as an orientation?
Wow - thanks! I loved HGW's Sinbad score - yes I did
hear his trailer before I wrote mine but I didn't actually hear the soundtrack
or see the film until after the game was released. Yes I was obviously
guided in the direction of what he'd done to retain the consistency throughout
the franchise, although I've also tried to bring in some of the old-school
swashbuckling influences in there like Herrmann
HGW's main theme also sounds very simlar to Silvestri's
Mummy Returns to me, so I'm sure he must have had a temp track aswell
:). I also try and put in a bit of Livingstone here and there too but
it's easier to put my own stamp on non-licenced projects.
The Theme for the sirens is a very impressive piece of
music along with the melancholic reprise of the main theme in the track
"storybook". Which theme had been most difficult to compose for Sinbad
with all the different foes and heroes?
"The Roc" gave me trouble as the balance of graceful
flight together with huge vicious beast was a tricky one to pull off.
"Fish Island" was also tricky as writing for lots of skeletons running
around often ends up sounding too comical. I think I went through about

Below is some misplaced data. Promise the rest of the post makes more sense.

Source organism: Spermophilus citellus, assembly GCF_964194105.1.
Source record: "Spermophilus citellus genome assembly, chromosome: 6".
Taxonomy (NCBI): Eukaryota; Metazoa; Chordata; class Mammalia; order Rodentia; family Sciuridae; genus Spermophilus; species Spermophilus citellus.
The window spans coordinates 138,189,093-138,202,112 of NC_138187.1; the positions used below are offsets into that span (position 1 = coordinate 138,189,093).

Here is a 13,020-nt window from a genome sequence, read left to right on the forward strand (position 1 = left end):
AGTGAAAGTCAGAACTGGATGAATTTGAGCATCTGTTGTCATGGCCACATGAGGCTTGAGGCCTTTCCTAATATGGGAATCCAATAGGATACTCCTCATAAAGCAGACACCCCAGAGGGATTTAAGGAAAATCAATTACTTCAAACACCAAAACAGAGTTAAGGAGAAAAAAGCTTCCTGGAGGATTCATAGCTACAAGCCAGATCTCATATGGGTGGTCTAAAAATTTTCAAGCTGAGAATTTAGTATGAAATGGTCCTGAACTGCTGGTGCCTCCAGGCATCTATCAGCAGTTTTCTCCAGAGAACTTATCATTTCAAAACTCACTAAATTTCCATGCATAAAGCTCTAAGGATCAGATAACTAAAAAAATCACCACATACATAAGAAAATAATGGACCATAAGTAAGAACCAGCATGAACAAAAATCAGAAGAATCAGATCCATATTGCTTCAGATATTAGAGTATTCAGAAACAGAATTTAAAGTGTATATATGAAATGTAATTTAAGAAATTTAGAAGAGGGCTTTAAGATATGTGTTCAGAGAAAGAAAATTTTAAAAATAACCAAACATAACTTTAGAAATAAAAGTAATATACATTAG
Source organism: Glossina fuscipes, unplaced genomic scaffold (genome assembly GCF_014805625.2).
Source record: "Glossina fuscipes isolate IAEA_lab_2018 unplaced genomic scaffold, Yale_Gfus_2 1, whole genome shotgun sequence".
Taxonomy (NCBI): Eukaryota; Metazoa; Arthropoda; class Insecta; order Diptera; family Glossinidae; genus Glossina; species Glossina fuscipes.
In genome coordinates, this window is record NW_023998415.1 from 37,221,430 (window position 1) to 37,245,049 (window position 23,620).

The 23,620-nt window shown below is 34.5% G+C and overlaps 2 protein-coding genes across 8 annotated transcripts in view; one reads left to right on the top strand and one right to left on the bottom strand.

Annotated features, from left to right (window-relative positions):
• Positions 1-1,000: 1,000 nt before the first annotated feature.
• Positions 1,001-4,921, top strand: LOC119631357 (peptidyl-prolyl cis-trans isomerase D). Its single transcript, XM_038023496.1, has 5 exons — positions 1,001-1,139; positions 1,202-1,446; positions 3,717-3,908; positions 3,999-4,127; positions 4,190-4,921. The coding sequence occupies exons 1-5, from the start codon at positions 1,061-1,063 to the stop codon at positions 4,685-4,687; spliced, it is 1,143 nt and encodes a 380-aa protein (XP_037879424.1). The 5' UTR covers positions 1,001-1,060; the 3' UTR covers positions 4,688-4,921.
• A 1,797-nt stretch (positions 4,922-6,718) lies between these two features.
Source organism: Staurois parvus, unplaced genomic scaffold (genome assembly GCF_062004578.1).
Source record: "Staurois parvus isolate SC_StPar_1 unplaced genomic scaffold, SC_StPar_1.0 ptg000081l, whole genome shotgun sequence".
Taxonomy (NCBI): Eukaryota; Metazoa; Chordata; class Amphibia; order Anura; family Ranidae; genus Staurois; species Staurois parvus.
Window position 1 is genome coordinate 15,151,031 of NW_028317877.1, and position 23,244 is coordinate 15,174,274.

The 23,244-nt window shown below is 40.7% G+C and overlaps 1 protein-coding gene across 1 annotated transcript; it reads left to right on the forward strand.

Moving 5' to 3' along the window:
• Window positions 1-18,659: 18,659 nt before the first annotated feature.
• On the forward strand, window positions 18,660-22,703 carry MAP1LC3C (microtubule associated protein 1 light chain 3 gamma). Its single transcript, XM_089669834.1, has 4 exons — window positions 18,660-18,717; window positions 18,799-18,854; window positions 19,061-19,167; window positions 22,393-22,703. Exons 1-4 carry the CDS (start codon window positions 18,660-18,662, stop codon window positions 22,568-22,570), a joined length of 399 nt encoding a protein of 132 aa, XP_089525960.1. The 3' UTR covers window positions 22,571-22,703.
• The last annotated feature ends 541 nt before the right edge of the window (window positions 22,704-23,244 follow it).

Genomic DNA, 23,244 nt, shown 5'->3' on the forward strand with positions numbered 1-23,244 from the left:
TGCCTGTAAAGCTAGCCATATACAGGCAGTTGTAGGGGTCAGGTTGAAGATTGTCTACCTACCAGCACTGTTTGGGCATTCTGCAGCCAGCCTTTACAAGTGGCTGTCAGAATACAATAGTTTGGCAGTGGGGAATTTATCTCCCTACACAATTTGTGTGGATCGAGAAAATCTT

3 drafts of that cue and they kept sounding like a cross between Elfman's
Beetlejiuce and Tom & Jerry! In the end I listend more to what Herrmann
had done with his Skeleton themes ("Jason and The Arganouts" and "Seventh
Voyage of Sinbad")
Scoring a fantasy adventure seems to be most challenging
and a project with much musical freedom. Did you have this freedom?
Yes it's always a challenge as you can't always draw
from personal experience so you have to really stretch your imagination
and try and envisage the scenario. There's alot of freedom but as I said
the licence tie-ins like Sinbad can be a bind as you have to make sure
it all fits in with what you will hear in the film.
Some film composers show their best work in small- or low-budget
movies. Sindbad seems to be a more or less small-budget game production
only to present an "offical game to movie" tie-in (which in the end turned
out to be a nice little game). Did this influence the way you composed
your music? Do "small budget" productions offer more freedom in creativity?
From the experience I've had myself, you still have to
satisfy the producers and publishers whatever the budget. In some ways
there's more at stake for the smaller developer to get it right first
time so the project doesn't get canned two thirds of the way through development.
So in theory you can get less freedom. But…on the other hand it's sometimes
easier to get more involved with the smaller developers and be more vocal
with ideas. It very much depends on the personalities of the people you
work with and how much of an active interest in film scores they have.
I guess that doesn't really answer your question though! Hard to say…